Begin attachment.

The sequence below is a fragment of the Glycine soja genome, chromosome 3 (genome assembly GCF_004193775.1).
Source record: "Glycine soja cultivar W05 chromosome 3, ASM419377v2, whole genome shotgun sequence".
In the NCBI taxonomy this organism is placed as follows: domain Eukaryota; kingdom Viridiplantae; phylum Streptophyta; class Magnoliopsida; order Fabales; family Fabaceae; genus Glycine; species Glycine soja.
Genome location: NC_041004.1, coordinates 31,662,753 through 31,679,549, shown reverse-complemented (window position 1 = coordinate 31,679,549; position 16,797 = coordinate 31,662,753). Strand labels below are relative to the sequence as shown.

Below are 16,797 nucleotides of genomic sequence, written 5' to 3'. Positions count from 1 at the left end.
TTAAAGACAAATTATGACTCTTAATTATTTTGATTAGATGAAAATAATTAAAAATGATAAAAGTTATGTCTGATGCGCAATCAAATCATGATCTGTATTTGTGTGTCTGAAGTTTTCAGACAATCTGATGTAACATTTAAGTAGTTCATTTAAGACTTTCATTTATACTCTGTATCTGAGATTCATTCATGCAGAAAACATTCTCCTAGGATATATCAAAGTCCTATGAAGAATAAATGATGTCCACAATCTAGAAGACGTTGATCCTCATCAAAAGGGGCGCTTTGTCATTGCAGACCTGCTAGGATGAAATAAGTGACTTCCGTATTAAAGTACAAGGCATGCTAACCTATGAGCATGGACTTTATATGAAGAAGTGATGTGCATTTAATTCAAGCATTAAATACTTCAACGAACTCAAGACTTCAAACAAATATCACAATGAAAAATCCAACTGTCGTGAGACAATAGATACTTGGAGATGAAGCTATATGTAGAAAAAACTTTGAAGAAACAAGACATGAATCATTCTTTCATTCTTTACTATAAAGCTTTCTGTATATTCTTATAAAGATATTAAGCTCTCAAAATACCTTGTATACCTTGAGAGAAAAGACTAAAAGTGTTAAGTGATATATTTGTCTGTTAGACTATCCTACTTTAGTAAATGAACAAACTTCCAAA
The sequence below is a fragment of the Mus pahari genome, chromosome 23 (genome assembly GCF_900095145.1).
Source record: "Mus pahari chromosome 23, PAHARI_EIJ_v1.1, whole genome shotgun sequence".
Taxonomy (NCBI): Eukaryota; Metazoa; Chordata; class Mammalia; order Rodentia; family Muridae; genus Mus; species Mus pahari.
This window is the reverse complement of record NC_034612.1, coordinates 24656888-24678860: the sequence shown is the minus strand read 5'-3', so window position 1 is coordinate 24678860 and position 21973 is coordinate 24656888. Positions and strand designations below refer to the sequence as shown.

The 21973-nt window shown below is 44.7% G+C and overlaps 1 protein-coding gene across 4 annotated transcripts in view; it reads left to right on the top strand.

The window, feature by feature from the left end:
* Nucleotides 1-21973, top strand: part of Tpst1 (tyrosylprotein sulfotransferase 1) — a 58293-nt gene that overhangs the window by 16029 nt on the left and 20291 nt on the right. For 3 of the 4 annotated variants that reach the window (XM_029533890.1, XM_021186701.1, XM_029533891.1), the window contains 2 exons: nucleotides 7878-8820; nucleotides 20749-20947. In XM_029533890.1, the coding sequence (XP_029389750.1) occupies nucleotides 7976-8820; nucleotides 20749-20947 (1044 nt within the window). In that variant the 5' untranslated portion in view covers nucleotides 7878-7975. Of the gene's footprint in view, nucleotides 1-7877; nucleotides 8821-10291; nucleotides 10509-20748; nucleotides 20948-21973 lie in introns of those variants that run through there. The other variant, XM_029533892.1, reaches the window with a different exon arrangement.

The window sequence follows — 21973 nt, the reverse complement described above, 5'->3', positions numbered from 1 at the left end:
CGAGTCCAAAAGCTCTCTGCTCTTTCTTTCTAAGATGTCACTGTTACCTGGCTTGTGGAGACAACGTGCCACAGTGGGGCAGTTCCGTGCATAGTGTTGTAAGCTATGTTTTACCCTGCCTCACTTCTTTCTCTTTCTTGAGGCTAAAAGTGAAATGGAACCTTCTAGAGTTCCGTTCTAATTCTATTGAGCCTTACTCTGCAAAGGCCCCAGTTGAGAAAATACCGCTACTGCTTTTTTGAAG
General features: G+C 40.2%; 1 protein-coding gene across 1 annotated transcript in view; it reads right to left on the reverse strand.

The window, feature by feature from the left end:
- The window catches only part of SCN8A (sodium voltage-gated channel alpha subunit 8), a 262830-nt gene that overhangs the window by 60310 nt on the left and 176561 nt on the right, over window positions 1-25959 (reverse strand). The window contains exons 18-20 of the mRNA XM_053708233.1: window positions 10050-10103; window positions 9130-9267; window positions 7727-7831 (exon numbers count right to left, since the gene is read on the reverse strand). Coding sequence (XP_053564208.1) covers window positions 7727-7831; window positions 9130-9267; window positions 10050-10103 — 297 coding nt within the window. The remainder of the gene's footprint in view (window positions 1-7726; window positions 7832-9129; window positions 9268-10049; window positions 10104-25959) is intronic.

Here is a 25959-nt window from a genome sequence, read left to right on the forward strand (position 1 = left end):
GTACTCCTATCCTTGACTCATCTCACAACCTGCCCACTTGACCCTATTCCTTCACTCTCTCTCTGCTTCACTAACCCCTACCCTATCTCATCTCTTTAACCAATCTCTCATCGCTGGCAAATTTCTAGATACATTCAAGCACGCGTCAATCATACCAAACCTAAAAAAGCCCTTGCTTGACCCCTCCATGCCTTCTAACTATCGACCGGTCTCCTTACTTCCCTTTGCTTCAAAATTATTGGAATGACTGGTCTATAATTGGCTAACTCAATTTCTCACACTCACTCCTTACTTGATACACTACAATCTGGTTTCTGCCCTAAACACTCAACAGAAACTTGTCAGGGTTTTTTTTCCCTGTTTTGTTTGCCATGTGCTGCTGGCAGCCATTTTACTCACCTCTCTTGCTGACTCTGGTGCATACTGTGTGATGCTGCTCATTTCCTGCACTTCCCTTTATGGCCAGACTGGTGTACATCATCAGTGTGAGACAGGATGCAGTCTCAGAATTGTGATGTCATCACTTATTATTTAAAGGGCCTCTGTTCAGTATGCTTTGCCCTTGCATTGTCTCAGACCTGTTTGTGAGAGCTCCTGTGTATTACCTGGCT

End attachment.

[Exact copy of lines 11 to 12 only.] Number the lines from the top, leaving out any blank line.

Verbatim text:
The 21973-nt window shown below is 44.7% G+C and overlaps 1 protein-coding gene across 4 annotated transcripts in view; it reads left to right on the top strand.

The window, feature by feature from the left end: